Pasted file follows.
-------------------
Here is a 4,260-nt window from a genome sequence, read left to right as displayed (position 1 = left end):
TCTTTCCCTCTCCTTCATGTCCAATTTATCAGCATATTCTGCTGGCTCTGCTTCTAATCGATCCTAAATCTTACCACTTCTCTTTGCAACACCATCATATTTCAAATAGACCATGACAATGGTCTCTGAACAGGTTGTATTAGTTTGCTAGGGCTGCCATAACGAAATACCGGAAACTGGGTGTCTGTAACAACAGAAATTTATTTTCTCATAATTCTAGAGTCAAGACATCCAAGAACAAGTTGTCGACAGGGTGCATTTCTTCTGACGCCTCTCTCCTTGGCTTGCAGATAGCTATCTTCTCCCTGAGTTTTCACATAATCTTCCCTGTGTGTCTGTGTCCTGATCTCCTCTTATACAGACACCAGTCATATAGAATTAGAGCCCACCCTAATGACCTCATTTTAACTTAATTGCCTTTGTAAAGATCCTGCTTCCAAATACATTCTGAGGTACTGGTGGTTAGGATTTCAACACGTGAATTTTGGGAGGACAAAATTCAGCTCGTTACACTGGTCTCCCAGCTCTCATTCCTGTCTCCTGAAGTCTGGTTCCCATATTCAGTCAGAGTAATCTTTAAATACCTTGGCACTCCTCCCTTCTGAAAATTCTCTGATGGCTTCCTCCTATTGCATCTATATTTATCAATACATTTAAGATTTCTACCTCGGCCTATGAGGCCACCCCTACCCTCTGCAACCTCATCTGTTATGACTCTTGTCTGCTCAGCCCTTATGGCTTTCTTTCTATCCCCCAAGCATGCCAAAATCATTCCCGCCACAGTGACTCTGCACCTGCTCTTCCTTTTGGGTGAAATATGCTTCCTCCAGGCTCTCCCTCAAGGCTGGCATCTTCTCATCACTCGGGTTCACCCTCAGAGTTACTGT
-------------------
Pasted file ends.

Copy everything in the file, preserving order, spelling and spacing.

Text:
Here is a 4,260-nt window from a genome sequence, read left to right as displayed (position 1 = left end):
TCTTTCCCTCTCCTTCATGTCCAATTTATCAGCATATTCTGCTGGCTCTGCTTCTAATCGATCCTAAATCTTACCACTTCTCTTTGCAACACCATCATATTTCAAATAGACCATGACAATGGTCTCTGAACAGGTTGTATTAGTTTGCTAGGGCTGCCATAACGAAATACCGGAAACTGGGTGTCTGTAACAACAGAAATTTATTTTCTCATAATTCTAGAGTCAAGACATCCAAGAACAAGTTGTCGACAGGGTGCATTTCTTCTGACGCCTCTCTCCTTGGCTTGCAGATAGCTATCTTCTCCCTGAGTTTTCACATAATCTTCCCTGTGTGTCTGTGTCCTGATCTCCTCTTATACAGACACCAGTCATATAGAATTAGAGCCCACCCTAATGACCTCATTTTAACTTAATTGCCTTTGTAAAGATCCTGCTTCCAAATACATTCTGAGGTACTGGTGGTTAGGATTTCAACACGTGAATTTTGGGAGGACAAAATTCAGCTCGTTACACTGGTCTCCCAGCTCTCATTCCTGTCTCCTGAAGTCTGGTTCCCATATTCAGTCAGAGTAATCTTTAAATACCTTGGCACTCCTCCCTTCTGAAAATTCTCTGATGGCTTCCTCCTATTGCATCTATATTTATCAATACATTTAAGATTTCTACCTCGGCCTATGAGGCCACCCCTACCCTCTGCAACCTCATCTGTTATGACTCTTGTCTGCTCAGCCCTTATGGCTTTCTTTCTATCCCCCAAGCATGCCAAAATCATTCCCGCCACAGTGACTCTGCACCTGCTCTTCCTTTTGGGTGAAATATGCTTCCTCCAGGCTCTCCCTCAAGGCTGGCATCTTCTCATCACTCGGGTTCACCCTCAGAGTTACTGT